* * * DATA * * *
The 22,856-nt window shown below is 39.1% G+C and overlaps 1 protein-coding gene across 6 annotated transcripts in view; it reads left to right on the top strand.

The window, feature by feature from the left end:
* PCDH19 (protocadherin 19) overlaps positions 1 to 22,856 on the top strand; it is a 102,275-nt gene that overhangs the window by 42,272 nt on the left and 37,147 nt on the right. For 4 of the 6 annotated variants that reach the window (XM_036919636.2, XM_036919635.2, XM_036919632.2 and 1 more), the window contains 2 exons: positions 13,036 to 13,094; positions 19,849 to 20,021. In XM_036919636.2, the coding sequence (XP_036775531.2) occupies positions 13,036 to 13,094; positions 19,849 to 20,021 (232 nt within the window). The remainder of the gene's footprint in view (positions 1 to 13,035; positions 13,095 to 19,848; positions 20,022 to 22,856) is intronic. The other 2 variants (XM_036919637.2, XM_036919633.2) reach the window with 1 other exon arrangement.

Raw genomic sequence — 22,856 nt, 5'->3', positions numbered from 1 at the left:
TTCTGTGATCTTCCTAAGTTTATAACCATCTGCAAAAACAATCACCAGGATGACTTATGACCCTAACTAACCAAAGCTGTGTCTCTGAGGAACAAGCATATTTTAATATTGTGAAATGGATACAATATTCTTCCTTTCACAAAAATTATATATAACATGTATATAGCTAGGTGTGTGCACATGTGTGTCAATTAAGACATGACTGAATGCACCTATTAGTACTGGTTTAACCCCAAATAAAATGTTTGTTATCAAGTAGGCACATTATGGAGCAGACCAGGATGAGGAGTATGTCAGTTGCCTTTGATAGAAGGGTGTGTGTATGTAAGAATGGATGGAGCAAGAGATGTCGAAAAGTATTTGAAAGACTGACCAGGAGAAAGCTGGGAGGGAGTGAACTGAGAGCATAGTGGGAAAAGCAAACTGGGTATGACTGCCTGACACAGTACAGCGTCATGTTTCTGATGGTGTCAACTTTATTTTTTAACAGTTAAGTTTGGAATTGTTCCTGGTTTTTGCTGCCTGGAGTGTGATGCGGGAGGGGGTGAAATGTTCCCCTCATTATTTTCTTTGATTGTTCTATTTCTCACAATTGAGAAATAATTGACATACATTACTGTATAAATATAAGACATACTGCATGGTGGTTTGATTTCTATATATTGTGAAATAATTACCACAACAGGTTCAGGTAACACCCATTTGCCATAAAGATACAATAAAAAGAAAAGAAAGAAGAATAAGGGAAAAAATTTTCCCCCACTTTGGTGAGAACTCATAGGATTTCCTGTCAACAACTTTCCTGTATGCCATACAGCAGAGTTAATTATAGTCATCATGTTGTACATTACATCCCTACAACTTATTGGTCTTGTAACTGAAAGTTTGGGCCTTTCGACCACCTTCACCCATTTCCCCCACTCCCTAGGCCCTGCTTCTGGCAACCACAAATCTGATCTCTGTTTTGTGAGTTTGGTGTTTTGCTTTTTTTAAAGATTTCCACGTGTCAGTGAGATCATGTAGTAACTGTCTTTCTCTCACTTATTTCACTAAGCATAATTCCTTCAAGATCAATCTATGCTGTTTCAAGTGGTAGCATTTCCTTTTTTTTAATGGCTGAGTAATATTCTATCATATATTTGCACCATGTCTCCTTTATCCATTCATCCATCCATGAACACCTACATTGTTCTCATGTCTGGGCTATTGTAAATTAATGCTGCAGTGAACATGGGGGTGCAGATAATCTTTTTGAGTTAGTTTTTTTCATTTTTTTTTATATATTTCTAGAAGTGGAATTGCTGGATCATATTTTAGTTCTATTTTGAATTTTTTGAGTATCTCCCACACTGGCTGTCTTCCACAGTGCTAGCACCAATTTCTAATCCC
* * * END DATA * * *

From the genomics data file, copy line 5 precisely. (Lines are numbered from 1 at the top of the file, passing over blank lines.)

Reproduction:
TTCTGTGATCTTCCTAAGTTTATAACCATCTGCAAAAACAATCACCAGGATGACTTATGACCCTAACTAACCAAAGCTGTGTCTCTGAGGAACAAGCATATTTTAATATTGTGAAATGGATACAATATTCTTCCTTTCACAAAAATTATATATAACATGTATATAGCTAGGTGTGTGCACATGTGTGTCAATTAAGACATGACTGAATGCACCTATTAGTACTGGTTTAACCCCAAATAAAATGTTTGTTATCAAGTAGGCACATTATGGAGCAGACCAGGATGAGGAGTATGTCAGTTGCCTTTGATAGAAGGGTGTGTGTATGTAAGAATGGATGGAGCAAGAGATGTCGAAAAGTATTTGAAAGACTGACCAGGAGAAAGCTGGGAGGGAGTGAACTGAGAGCATAGTGGGAAAAGCAAACTGGGTATGACTGCCTGACACAGTACAGCGTCATGTTTCTGATGGTGTCAACTTTATTTTTTAACAGTTAAGTTTGGAATTGTTCCTGGTTTTTGCTGCCTGGAGTGTGATGCGGGAGGGGGTGAAATGTTCCCCTCATTATTTTCTTTGATTGTTCTATTTCTCACAATTGAGAAATAATTGACATACATTACTGTATAAATATAAGACATACTGCATGGTGGTTTGATTTCTATATATTGTGAAATAATTACCACAACAGGTTCAGGTAACACCCATTTGCCATAAAGATACAATAAAAAGAAAAGAAAGAAGAATAAGGGAAAAAATTTTCCCCCACTTTGGTGAGAACTCATAGGATTTCCTGTCAACAACTTTCCTGTATGCCATACAGCAGAGTTAATTATAGTCATCATGTTGTACATTACATCCCTACAACTTATTGGTCTTGTAACTGAAAGTTTGGGCCTTTCGACCACCTTCACCCATTTCCCCCACTCCCTAGGCCCTGCTTCTGGCAACCACAAATCTGATCTCTGTTTTGTGAGTTTGGTGTTTTGCTTTTTTTAAAGATTTCCACGTGTCAGTGAGATCATGTAGTAACTGTCTTTCTCTCACTTATTTCACTAAGCATAATTCCTTCAAGATCAATCTATGCTGTTTCAAGTGGTAGCATTTCCTTTTTTTTAATGGCTGAGTAATATTCTATCATATATTTGCACCATGTCTCCTTTATCCATTCATCCATCCATGAACACCTACATTGTTCTCATGTCTGGGCTATTGTAAATTAATGCTGCAGTGAACATGGGGGTGCAGATAATCTTTTTGAGTTAGTTTTTTTCATTTTTTTTTATATATTTCTAGAAGTGGAATTGCTGGATCATATTTTAGTTCTATTTTGAATTTTTTGAGTATCTCCCACACTGGCTGTCTTCCACAGTGCTAGCACCAATTTCTAATCCC